Project description:Endocytic recycling of synaptic vesicles after exocytosis is critical for nervous system function. At synapses of cultured neurons that lack the two "neuronal" dynamins, dynamin 1 and 3, smaller excitatory postsynaptic currents are observed due to an impairment of the fission reaction of endocytosis that results in an accumulation of arrested clathrin-coated pits and a greatly reduced synaptic vesicle number. Surprisingly, despite a smaller readily releasable vesicle pool and fewer docked vesicles, a strong facilitation, which correlated with lower vesicle release probability, was observed upon action potential stimulation at such synapses. Furthermore, although network activity in mutant cultures was lower, Ca(2+)/calmodulin-dependent protein kinase II (CaMKII) activity was unexpectedly increased, consistent with the previous report of an enhanced state of synapsin 1 phosphorylation at CaMKII-dependent sites in such neurons. These changes were partially reversed by overnight silencing of synaptic activity with tetrodotoxin, a treatment that allows progression of arrested endocytic pits to synaptic vesicles. Facilitation was also counteracted by CaMKII inhibition. These findings reveal a mechanism aimed at preventing synaptic transmission failure due to vesicle depletion when recycling vesicle traffic is backed up by a defect in dynamin-dependent endocytosis and provide new insight into the coupling between endocytosis and exocytosis.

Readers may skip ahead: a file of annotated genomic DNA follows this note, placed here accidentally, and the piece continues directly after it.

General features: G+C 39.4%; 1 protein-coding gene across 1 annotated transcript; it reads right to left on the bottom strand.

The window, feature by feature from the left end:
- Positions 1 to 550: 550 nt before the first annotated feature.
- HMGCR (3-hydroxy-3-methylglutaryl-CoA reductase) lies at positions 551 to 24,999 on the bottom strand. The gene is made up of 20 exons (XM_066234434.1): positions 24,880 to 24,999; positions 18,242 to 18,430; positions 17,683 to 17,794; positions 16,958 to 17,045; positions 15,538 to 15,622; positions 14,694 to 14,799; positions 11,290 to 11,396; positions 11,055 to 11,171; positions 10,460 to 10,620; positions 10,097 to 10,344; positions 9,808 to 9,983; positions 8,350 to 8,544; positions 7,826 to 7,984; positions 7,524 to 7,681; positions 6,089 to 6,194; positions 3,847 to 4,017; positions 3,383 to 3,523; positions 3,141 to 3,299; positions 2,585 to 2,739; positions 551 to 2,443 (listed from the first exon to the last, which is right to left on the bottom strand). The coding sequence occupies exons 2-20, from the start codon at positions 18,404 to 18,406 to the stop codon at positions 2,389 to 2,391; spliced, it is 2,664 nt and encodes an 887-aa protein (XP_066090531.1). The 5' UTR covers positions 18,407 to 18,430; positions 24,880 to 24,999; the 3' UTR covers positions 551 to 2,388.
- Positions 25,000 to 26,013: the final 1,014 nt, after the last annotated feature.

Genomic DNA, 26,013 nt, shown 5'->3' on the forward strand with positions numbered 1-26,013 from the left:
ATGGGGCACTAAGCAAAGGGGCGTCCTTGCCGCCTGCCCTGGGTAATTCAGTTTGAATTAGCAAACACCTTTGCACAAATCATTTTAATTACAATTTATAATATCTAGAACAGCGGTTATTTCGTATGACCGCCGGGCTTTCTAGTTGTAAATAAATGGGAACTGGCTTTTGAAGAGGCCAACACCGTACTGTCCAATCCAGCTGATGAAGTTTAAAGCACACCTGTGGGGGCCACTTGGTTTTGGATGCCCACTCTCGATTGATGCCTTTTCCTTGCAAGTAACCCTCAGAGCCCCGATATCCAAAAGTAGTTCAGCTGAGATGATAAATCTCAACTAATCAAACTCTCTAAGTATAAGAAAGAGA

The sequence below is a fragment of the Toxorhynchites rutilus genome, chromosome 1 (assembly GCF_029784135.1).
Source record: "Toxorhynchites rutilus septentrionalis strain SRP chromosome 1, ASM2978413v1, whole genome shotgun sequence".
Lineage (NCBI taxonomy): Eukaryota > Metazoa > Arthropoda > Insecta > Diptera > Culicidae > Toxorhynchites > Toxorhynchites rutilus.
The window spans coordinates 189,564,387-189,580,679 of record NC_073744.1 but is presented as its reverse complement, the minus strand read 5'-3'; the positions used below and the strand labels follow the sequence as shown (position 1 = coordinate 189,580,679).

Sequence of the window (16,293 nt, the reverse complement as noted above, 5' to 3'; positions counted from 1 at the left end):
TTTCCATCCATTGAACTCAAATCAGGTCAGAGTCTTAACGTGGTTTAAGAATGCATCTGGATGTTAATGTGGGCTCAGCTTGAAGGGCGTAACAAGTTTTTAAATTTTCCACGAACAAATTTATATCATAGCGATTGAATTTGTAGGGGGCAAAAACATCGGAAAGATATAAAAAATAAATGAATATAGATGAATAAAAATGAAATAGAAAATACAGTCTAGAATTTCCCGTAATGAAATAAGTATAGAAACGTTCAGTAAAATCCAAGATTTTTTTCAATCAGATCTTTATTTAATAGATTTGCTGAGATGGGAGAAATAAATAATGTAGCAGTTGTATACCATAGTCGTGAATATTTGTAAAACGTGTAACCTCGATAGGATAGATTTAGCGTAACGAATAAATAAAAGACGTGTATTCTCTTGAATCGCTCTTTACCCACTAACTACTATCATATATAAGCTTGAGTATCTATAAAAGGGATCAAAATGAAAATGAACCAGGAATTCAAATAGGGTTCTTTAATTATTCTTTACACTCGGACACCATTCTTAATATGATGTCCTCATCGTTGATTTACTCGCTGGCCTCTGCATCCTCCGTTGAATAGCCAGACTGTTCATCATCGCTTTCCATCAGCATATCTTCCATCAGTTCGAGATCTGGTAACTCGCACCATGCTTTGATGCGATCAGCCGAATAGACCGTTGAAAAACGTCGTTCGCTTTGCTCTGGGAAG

Project description:Synaptotagmin-1 and -7 constitute the main calcium sensors mediating SNARE-dependent exocytosis in mouse chromaffin cells, but the role of a closely related calcium-binding protein, Doc2b, remains enigmatic. We investigated its role in chromaffin cells using Doc2b knock-out mice and high temporal resolution measurements of exocytosis. We found that the calcium dependence of vesicle priming and release triggering remained unchanged, ruling out an obligatory role for Doc2b in those processes. However, in the absence of Doc2b, release was shifted from the readily releasable pool to the subsequent sustained component. Conversely, upon overexpression of Doc2b, the sustained component was largely inhibited whereas the readily releasable pool was augmented. Electron microscopy revealed an increase in the total number of vesicles upon Doc2b overexpression, ruling out vesicle depletion as the cause for the reduced sustained component. Further experiments showed that, in the absence of Doc2b, the refilling of the readily releasable vesicle pools is faster, but incomplete. Faster refilling leads to an increase in the sustained component as newly primed vesicles fuse while the [Ca(2+)]i following stimulation is still high. We conclude that Doc2b acts to inhibit vesicle priming during prolonged calcium elevations, thus protecting unprimed vesicles from fusing prematurely, and redirecting them to refill the readily releasable pool after relaxation of the calcium signal. In sum, Doc2b favors fast, synchronized release, and limits out-of-phase secretion.